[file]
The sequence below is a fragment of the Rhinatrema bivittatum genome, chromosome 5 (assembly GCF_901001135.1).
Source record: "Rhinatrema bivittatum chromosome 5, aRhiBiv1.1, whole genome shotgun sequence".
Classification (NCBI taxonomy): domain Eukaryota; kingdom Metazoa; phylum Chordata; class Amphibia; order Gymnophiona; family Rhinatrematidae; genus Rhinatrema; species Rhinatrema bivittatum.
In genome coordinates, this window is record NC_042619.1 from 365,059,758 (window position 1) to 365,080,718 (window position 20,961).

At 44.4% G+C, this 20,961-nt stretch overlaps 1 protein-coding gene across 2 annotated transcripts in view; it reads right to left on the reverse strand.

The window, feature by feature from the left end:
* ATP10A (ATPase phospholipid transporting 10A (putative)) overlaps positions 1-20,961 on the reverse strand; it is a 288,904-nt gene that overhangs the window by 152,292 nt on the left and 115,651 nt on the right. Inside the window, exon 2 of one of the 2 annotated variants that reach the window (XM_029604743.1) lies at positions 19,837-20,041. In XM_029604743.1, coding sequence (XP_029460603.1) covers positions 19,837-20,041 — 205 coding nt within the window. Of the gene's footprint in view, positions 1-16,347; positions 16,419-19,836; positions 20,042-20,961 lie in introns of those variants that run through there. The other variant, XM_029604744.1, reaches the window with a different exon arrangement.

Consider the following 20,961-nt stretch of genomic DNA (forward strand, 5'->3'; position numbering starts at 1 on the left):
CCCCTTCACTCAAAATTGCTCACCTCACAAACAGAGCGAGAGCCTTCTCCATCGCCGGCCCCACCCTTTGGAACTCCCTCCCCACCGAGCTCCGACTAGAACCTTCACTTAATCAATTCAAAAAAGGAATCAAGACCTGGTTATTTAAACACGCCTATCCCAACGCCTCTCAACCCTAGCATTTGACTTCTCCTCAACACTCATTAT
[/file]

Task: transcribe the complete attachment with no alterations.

The sequence below is a fragment of the Rhinatrema bivittatum genome, chromosome 5 (assembly GCF_901001135.1).
Source record: "Rhinatrema bivittatum chromosome 5, aRhiBiv1.1, whole genome shotgun sequence".
Classification (NCBI taxonomy): domain Eukaryota; kingdom Metazoa; phylum Chordata; class Amphibia; order Gymnophiona; family Rhinatrematidae; genus Rhinatrema; species Rhinatrema bivittatum.
In genome coordinates, this window is record NC_042619.1 from 365,059,758 (window position 1) to 365,080,718 (window position 20,961).

At 44.4% G+C, this 20,961-nt stretch overlaps 1 protein-coding gene across 2 annotated transcripts in view; it reads right to left on the reverse strand.

The window, feature by feature from the left end:
* ATP10A (ATPase phospholipid transporting 10A (putative)) overlaps positions 1-20,961 on the reverse strand; it is a 288,904-nt gene that overhangs the window by 152,292 nt on the left and 115,651 nt on the right. Inside the window, exon 2 of one of the 2 annotated variants that reach the window (XM_029604743.1) lies at positions 19,837-20,041. In XM_029604743.1, coding sequence (XP_029460603.1) covers positions 19,837-20,041 — 205 coding nt within the window. Of the gene's footprint in view, positions 1-16,347; positions 16,419-19,836; positions 20,042-20,961 lie in introns of those variants that run through there. The other variant, XM_029604744.1, reaches the window with a different exon arrangement.

Consider the following 20,961-nt stretch of genomic DNA (forward strand, 5'->3'; position numbering starts at 1 on the left):
CCCCTTCACTCAAAATTGCTCACCTCACAAACAGAGCGAGAGCCTTCTCCATCGCCGGCCCCACCCTTTGGAACTCCCTCCCCACCGAGCTCCGACTAGAACCTTCACTTAATCAATTCAAAAAAGGAATCAAGACCTGGTTATTTAAACACGCCTATCCCAACGCCTCTCAACCCTAGCATTTGACTTCTCCTCAACACTCATTAT